The invitation to Apple’s latest iPhone launch event on Wednesday, at which the company is expected to reveal new versions of the iPhone and Apple Watch, shows a starfield in the shape of the company’s logo, with the caption “Far out”.
The company’s event invitations frequently contain a gnomic hint at the forthcoming news, usually only visible in the rear-view mirror. But while some of the company’s expected announcements are likely to elicit a sense of amazement, they may not all be in the tone that Apple’s marketing team would hope.
Continuing the pattern set four years ago, its new iPhones are likely to be split into two lines, the iPhone 14 Pro and the adjectiveless, and cheaper, iPhone 14, each available in normal and large sizes. But for the first time since the iPhone 3G release in 2008, some of the new models will reportedly contain the same series of processors, Apple’s A15 Bionic chips, that are already used in the iPhone 13, suggesting that there is unlikely to be a noticeable one performance difference between new and old.
While the more expensive iPhone 14 Pro will contain A16 Bionic chips, continuing the company’s long-running approach of debuting new silicon in a new iPhone, the cheaper iPhone 14 won’t, according to reports from the analyst Ming-Chi Kuo. The company has struggled with the chip shortages faced by much of the rest of the industry, as well as supply chain disruption due to continued Covid lockdowns in China and geopolitical tension between Taiwan and Beijing.
Instead of offering faster phones, the new devices are expected to be pitched with another major upgrade: “always-on” screens. Hinted at in the preview of iOS 16, the next version of the operating system for iPhones, the latest devices are likely to have a lock screen that can be dimmed without turning off entirely, enabling the time and notifications to remain always on show.
As well as solving supply constraints, continuing to use the older chip in the cheaper phones would further differentiate the two iPhone lines in the eyes of consumers. When Apple first introduced a higher-tier iPhone model, with the iPhone X, the distinctions between it and the cheaper iPhone 8 were clear, with everything from the screen size, design and presence of Face ID differing. In recent years, though, the distinction has diminished to a minor difference in finish and an extra camera on the more expensive phones – even while the price difference has grown to £270.
But in another way, the two lines of iPhones will become more similar, since Apple is expected to end production of the smaller iPhone mini. First released with the iPhone 12, the mini had a 5.4in screen, compared with 6.1in on standard iPhones and 6.7in on iPhones max.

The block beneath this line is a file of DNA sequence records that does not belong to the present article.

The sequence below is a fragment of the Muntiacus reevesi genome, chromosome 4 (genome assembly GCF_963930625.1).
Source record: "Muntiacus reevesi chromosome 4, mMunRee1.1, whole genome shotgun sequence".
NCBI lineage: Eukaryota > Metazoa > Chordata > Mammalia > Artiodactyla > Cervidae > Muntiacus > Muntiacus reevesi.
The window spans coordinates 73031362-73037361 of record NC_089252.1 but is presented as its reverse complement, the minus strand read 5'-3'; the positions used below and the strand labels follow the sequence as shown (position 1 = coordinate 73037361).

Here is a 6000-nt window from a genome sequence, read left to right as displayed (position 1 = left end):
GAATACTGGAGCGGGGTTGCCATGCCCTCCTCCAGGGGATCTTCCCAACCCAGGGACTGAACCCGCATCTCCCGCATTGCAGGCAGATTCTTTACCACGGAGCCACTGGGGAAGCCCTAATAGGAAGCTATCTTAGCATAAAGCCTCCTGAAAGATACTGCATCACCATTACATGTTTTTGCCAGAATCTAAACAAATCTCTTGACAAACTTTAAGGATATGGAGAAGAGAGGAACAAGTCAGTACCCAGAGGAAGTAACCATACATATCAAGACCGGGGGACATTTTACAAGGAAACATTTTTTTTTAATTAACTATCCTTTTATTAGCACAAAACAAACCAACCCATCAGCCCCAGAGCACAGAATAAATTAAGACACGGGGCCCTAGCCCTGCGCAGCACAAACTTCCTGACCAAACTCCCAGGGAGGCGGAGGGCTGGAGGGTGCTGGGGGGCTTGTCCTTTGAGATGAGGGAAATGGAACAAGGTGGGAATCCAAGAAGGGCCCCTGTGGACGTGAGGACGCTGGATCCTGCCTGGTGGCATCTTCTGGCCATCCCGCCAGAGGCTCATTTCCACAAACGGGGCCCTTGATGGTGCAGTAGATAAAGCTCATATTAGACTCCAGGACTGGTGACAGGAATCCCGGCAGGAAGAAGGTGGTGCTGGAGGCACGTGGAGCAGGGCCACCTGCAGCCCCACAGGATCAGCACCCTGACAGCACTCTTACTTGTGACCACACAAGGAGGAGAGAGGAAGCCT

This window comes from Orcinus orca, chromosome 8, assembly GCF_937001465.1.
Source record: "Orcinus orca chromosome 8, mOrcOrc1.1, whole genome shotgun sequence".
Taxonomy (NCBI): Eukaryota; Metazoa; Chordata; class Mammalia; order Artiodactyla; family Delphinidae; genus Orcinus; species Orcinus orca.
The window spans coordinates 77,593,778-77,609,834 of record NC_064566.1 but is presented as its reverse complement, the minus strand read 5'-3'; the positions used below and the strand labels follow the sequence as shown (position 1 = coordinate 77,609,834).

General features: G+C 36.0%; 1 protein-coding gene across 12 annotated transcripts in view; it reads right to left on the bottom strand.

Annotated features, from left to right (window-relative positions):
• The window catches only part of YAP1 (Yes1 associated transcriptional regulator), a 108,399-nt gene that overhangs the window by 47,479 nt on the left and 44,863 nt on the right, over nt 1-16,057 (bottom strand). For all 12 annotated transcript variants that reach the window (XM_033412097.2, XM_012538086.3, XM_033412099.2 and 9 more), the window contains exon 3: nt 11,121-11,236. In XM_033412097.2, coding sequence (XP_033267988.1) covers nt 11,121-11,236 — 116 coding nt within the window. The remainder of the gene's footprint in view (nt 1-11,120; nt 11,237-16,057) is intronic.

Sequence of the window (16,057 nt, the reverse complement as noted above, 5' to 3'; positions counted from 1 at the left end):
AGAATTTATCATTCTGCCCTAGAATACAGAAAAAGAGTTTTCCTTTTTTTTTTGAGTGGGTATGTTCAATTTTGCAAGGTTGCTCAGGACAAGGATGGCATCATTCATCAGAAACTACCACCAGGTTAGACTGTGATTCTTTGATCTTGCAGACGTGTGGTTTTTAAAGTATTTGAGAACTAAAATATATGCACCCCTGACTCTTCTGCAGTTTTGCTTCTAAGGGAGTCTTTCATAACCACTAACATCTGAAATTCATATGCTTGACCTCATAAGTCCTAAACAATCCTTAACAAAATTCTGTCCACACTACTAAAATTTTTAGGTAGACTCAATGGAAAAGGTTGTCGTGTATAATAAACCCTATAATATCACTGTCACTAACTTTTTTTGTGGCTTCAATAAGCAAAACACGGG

But while it survived for two years, the company was reportedly disappointed by the sales figures, and will not be bringing the device back for a third year.
The mini was praised for being one of the few phones on the market that allowed people with smaller hands to avoid having to compromise on their technology choices. Although the phone had, of necessity, a smaller battery than the standard iPhones, everything else was the same as its larger siblings.
Caroline Criado Perez, author of Invisible Women, a book about how the world is designed for men, praised the mini on its release, calling it an “indication that the world’s largest tech firm is getting wise to the fact that women not only exist, but also like good tech as much as men”. Now, the company’s smallest phone is likely to be the iPhone SE, which is significantly larger than the iPhone mini.
Apple is also expected to reveal a redesign of the Apple Watch, splitting it into two tiers just like its larger sibling. The “Apple Watch Pro”, reported by Bloomberg’s Mark Gurman, is expected to have a titanium casing and be larger than existing models, with a bigger screen and a more durable design intended to appeal to fans of extreme sports.
The products will launch alongside already-announced software updates, including the latest versions of iOS and macOS, which include new features such as Continuity Camera, which lets people use their iPhones as a webcam. The next version of iPadOS has been delayed, however, and will not be launched alongside the new devices.
As for the “Far out” tagline, there are a few guesses as to what it may portend. One is that the company is planning on launching a long-rumored feature for emergency satellite connectivity, allowing text alerts to be sent to emergency services even in areas with zero cellular coverage.
Another is that the company might be planning to improve the telephoto lens that now ships in the iPhones Pro, bringing the phone’s 3x zoom up to the 10x or even 40x offered by some competitors such as Samsung or Huawei.
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